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  • Open Access

Exploration of the lamprey pallidal neurons – a combined computational and experimental study

  • 1Email author,
  • 1 and
  • 1, 2
BMC Neuroscience200910 (Suppl 1) :P32

  • Published:


  • Basal Ganglion
  • Spontaneous Activity
  • Model Neuron
  • Synaptic Input
  • Membrane Property


The cortex-basal ganglia-thalamic loops are critical for the selection and initiation of motor actions [1]. The output stage of the basal ganglia, Globus Pallidus interna (GPi) and Substantia Nigra reticulata (SNr) in primates, plays an important role by providing tonic inhibition to motor centers in the brain stem and thalamus. GPi/SNr are controlled by input from the striatum, the input stage of the basal ganglia and also by other basal ganglia nuclei, Globus Pallidus externa (GPe) and Subthalamic nucleus (STN). In the present combined experimental and computational study, we investigate the membrane properties and the synaptic control of the neurons in the lamprey basal ganglia output stages. We have combined electrophysiological and immunohistochemical studies to investigate morphology and physiology properties. Using patch clamp techniques, we have recorded spontaneous activity and membrane properties [unpublished data].


We have constructed a model representing lamprey pallidal neuron [2] based on a previously published GPe/STN model neuron [3]. The model was re-implemented in GENESIS and tuned to replicate passive membrane properties of a lamprey pallidal neuron. Dendrites were added based on projection seen in the lamprey. The membrane conductances have been modified to fit the experimental results obtained from the lamprey preparation.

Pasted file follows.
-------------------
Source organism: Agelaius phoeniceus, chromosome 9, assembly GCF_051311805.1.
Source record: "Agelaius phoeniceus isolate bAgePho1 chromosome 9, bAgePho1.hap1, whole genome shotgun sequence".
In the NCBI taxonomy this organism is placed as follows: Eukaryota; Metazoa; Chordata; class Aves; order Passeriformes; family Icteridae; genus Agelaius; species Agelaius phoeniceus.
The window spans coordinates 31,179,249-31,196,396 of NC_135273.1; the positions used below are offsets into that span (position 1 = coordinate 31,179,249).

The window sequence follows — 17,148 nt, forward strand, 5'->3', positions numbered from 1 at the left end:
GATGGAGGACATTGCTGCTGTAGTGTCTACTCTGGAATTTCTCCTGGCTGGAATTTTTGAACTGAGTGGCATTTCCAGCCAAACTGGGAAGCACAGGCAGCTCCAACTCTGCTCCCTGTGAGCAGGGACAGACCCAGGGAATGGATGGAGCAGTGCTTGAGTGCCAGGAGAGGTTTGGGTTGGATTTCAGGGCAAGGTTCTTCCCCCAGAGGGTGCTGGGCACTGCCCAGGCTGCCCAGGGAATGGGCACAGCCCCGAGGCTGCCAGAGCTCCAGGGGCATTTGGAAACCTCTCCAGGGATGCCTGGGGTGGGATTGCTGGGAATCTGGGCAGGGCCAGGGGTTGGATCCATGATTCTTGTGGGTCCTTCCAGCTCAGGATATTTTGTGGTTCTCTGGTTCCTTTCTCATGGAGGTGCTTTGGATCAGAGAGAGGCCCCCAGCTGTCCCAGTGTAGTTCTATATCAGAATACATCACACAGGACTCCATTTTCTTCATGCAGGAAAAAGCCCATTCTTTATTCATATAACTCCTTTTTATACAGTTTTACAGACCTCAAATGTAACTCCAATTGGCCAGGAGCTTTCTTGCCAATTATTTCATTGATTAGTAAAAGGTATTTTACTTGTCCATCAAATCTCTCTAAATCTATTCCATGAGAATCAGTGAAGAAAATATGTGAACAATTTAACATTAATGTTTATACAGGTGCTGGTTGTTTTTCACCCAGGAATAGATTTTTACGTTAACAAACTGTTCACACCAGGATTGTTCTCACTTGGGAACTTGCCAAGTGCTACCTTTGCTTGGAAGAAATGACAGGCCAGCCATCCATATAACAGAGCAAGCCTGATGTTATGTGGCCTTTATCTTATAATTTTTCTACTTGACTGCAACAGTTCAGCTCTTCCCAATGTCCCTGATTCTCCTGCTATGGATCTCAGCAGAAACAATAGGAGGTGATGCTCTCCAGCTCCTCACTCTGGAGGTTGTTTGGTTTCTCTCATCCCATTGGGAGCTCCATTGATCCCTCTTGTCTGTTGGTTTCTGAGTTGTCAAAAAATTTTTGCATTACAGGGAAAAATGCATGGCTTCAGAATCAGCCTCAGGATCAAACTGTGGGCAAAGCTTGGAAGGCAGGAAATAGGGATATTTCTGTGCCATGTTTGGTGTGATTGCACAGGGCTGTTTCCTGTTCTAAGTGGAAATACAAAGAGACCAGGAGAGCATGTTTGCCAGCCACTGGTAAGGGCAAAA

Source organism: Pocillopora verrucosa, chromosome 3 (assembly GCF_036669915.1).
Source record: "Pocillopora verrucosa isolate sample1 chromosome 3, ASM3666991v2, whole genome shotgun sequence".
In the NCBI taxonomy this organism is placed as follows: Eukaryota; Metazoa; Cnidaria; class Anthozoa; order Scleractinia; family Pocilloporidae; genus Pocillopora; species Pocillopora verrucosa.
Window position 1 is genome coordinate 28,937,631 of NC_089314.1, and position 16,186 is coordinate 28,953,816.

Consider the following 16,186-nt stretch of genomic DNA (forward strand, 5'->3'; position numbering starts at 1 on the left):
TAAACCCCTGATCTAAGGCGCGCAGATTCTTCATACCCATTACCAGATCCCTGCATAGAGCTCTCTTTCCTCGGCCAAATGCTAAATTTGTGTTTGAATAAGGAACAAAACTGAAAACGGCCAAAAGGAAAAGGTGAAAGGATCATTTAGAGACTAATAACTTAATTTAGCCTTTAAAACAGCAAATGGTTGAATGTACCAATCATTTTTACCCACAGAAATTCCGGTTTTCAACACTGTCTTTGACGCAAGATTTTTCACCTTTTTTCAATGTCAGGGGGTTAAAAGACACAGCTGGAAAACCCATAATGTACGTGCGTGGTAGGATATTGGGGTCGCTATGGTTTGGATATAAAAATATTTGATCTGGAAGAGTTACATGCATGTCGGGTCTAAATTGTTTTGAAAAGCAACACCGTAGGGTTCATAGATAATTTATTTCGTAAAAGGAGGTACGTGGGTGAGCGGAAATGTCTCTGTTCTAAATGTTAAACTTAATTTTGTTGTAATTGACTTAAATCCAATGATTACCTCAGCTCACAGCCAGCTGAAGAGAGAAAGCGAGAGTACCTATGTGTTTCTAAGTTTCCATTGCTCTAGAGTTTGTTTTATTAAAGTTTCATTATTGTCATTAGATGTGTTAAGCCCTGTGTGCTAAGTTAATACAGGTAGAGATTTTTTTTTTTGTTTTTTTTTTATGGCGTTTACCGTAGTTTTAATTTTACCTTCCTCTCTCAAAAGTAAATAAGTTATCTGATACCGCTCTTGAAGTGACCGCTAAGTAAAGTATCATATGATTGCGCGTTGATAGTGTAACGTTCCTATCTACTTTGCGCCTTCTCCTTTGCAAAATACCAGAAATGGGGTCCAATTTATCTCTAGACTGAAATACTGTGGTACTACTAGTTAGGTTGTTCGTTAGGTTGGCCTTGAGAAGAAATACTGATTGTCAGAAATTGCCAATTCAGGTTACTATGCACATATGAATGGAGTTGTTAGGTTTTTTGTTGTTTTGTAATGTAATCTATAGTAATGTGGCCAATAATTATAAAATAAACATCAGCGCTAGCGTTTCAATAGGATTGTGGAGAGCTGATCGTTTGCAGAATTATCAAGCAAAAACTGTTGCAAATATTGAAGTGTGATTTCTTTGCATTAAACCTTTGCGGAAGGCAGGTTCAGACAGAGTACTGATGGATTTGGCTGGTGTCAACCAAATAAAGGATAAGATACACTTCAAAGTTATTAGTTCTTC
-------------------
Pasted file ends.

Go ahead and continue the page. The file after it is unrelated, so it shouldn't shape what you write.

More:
Computational investigation

The GABA synapses are differentially located on the soma-dendritic tree, while the input from STN is more widespread [4]. We have explored the impact of this spatially distributed synaptic input originating from the different nuclei in the basal ganglia and discuss this in relation of what is known of how the input might be activated during physiological situations [5]. Furthermore, we have studied the role of synaptic input for spontaneous activity.

Authors’ Affiliations

Department of Neuroscience, Karolinska Institute, 171 77 Stockholm, Sweden
School of Computer Science and Communication, Royal Institute of Technology, AlbaNova University Centre, 106 91 Stockholm, Sweden


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© Samuelsson et al; licensee BioMed Central Ltd. 2009

This article is published under license to BioMed Central Ltd.